Interesting Read: Let’s Stop Talking about Teaching with Technology, and Start Talking about Teaching

I read this blog this morning and thought it really reflected what we’ve been saying in our meetings.  As we’ve been talking about potential PD that we would like to see or offer, we’ve addressed the fact that PD should go further than just showing what tools are out there.  While it is important to showcase tools that others may not know about, the key is to show how these tools are used to enhance student learning.  Ideally, we would show this in reference to specific courses so faculty leave with something they can use right away.   

I’ve occasionally found myself drawing a blank when asked what technology I use in teaching.  After some thought, I can talk about using screencasting or audio tools but the fact is, I don’t think in terms of a list of technology that I’ve used.  I think of what I’ve done to help students learn.  Students were having trouble navigating WebCT, so I made videos to help them.  Students wanted more verbal instructions in their online course, so I’ve started creating audio clip introductions to each module.  Yes, I found the appropriate technology to do these things, but the technology was just the tool that allowed me to improve the students’ experience.

The author of the blog post, Krista Moroder, really sums this up well,

“The basic work of teaching has not changed. Teachers still collaborate, still communicate, still find and share resources, still manage student behavior, still deliver content, and still assess students.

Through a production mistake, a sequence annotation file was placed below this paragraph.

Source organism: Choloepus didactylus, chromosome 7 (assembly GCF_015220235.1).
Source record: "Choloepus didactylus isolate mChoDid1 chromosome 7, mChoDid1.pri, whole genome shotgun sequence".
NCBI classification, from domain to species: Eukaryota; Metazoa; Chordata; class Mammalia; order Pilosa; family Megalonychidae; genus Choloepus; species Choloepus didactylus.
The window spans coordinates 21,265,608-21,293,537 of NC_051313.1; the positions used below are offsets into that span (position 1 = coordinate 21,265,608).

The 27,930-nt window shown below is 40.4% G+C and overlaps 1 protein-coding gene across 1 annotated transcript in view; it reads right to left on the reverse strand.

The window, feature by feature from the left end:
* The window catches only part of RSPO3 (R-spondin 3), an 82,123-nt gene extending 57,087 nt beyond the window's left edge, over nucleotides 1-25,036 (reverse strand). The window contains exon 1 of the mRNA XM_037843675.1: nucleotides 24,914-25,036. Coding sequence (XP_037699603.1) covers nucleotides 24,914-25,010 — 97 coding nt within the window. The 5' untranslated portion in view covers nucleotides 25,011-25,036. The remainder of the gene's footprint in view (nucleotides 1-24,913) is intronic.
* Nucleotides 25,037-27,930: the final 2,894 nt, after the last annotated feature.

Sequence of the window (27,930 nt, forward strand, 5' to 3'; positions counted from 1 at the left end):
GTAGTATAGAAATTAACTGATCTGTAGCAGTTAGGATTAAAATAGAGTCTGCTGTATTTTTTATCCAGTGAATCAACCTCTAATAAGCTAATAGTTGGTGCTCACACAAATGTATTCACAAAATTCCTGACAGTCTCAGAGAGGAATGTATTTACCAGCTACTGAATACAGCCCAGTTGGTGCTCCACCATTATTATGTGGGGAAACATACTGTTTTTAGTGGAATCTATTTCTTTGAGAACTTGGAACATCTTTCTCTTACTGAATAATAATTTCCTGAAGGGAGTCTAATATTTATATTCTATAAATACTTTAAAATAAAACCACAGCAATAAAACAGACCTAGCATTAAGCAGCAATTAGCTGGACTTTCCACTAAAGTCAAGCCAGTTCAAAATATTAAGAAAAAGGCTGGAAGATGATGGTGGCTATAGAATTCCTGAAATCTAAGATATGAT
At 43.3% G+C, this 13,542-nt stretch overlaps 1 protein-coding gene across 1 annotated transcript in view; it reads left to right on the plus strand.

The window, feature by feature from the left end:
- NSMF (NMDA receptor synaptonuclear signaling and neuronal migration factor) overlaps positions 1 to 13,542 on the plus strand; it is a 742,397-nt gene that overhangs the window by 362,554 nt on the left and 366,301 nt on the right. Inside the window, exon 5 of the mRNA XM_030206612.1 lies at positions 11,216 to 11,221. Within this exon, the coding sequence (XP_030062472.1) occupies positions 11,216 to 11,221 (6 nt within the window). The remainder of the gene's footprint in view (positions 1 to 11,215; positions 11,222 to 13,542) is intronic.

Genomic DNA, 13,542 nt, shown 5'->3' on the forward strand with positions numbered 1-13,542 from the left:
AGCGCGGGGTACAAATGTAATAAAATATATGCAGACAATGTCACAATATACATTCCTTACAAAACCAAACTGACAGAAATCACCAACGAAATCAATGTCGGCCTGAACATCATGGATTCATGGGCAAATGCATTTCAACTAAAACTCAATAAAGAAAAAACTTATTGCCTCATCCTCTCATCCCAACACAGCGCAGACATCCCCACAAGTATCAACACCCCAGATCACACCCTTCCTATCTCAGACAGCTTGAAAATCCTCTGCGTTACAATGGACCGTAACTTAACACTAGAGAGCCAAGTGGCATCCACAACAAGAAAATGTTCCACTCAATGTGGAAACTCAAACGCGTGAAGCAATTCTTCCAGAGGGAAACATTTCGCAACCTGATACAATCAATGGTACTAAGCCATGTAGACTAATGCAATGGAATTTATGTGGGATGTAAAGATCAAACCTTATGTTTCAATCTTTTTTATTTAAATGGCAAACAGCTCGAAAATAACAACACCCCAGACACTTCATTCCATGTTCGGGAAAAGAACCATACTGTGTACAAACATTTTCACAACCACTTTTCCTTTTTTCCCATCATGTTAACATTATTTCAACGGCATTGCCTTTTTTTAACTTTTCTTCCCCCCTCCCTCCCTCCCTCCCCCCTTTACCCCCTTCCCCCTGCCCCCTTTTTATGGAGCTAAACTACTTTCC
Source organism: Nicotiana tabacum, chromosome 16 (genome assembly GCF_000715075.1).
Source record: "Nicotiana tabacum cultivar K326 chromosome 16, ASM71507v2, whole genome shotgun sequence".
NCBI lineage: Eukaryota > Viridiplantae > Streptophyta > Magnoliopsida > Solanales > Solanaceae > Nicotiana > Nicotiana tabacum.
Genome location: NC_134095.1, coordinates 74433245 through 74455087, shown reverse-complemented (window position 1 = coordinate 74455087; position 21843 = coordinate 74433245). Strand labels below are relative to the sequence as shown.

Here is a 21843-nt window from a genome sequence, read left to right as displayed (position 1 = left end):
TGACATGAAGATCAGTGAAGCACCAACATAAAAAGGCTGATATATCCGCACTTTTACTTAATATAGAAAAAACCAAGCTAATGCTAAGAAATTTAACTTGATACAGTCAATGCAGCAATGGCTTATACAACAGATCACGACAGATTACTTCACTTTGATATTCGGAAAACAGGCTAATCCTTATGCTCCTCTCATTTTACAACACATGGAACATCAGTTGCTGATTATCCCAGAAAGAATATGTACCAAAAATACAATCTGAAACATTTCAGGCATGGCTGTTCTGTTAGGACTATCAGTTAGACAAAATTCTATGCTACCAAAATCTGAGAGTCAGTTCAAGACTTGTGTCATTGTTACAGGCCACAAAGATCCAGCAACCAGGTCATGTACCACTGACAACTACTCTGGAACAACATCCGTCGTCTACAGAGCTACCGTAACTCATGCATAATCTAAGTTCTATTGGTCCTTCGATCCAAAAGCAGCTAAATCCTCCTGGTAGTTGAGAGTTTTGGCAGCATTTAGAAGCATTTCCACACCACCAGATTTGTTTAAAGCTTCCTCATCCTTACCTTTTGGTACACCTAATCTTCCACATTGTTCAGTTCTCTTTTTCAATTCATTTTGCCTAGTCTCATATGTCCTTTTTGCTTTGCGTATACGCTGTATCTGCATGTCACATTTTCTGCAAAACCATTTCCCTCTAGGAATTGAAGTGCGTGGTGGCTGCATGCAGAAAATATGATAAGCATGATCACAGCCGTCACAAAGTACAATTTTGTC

The difference is that we now have more tools and resources to improve our efficiency.”

I hope we can continue to keep the goal of student success at the forefront as we explore the different tools that can improve the work we do.

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This entry was posted in Best Practices, Pedagogy, Tools and tagged , , . Bookmark the permalink.

2 Responses to Interesting Read: Let’s Stop Talking about Teaching with Technology, and Start Talking about Teaching

  1. alanacallan says:

    This came up in our department meeting today as well… in fact it has us rethinking our successful tech petting zoo approach and calling it something that focuses on pedagogy and the intentional integrated use of tools to ENHANCE learning 🙂

  2. kkamran says:

    So true Erin! I came across a similar piece in another unrelated blog
    Dead Ideas in Teaching by: Maryellen Weimer, Ph.D.
    http://www.magnapubs.com/blog/teaching-and-learning/dead-ideas-in-teaching/

    Here is the quote verbatim from this blog together with her citation:

    Technology is either saving or ruining higher education. We still have only limited empirical evidence documenting the learning effects of online courses and blended learning or hybrid courses. Pike warns, “There are still not enough people . . . asking why we should do this.” (p.7) She is not proposing that we reject technology or that we endorse it. After all, she says, “If we could get rid of technology, would we? No. But when we let go of the idea that technology makes or breaks our teaching, our curricula, or higher education as a whole, then we can more easily see technology for its real value—improving pedagogy.” (p. 9)

    Reference: Pike. D. L. (2011). The tyranny of dead ideas in teaching and learning: Midwest Sociological Society presidential address 2010. The Sociological Quarterly, 52 (1), 1-12.

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